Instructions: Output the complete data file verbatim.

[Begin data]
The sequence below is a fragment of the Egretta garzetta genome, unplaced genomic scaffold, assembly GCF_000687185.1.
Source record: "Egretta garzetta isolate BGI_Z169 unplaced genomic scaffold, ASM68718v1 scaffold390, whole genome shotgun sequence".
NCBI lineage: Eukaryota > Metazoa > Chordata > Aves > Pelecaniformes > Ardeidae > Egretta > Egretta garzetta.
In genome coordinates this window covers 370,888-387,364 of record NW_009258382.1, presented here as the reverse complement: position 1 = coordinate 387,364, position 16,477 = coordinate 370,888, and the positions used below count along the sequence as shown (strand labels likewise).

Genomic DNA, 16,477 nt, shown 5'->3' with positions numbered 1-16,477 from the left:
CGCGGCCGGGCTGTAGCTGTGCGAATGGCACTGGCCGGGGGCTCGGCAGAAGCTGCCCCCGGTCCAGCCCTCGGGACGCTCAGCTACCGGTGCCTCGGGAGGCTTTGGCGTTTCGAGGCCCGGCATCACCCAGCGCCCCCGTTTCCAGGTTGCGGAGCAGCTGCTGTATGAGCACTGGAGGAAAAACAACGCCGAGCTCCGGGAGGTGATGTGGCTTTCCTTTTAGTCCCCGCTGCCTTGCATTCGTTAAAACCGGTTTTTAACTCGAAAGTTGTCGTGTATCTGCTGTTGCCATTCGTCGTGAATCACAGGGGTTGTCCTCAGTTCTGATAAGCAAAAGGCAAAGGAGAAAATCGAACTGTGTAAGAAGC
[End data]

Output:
The sequence below is a fragment of the Egretta garzetta genome, unplaced genomic scaffold, assembly GCF_000687185.1.
Source record: "Egretta garzetta isolate BGI_Z169 unplaced genomic scaffold, ASM68718v1 scaffold390, whole genome shotgun sequence".
NCBI lineage: Eukaryota > Metazoa > Chordata > Aves > Pelecaniformes > Ardeidae > Egretta > Egretta garzetta.
In genome coordinates this window covers 370,888-387,364 of record NW_009258382.1, presented here as the reverse complement: position 1 = coordinate 387,364, position 16,477 = coordinate 370,888, and the positions used below count along the sequence as shown (strand labels likewise).

Genomic DNA, 16,477 nt, shown 5'->3' with positions numbered 1-16,477 from the left:
CGCGGCCGGGCTGTAGCTGTGCGAATGGCACTGGCCGGGGGCTCGGCAGAAGCTGCCCCCGGTCCAGCCCTCGGGACGCTCAGCTACCGGTGCCTCGGGAGGCTTTGGCGTTTCGAGGCCCGGCATCACCCAGCGCCCCCGTTTCCAGGTTGCGGAGCAGCTGCTGTATGAGCACTGGAGGAAAAACAACGCCGAGCTCCGGGAGGTGATGTGGCTTTCCTTTTAGTCCCCGCTGCCTTGCATTCGTTAAAACCGGTTTTTAACTCGAAAGTTGTCGTGTATCTGCTGTTGCCATTCGTCGTGAATCACAGGGGTTGTCCTCAGTTCTGATAAGCAAAAGGCAAAGGAGAAAATCGAACTGTGTAAGAAGC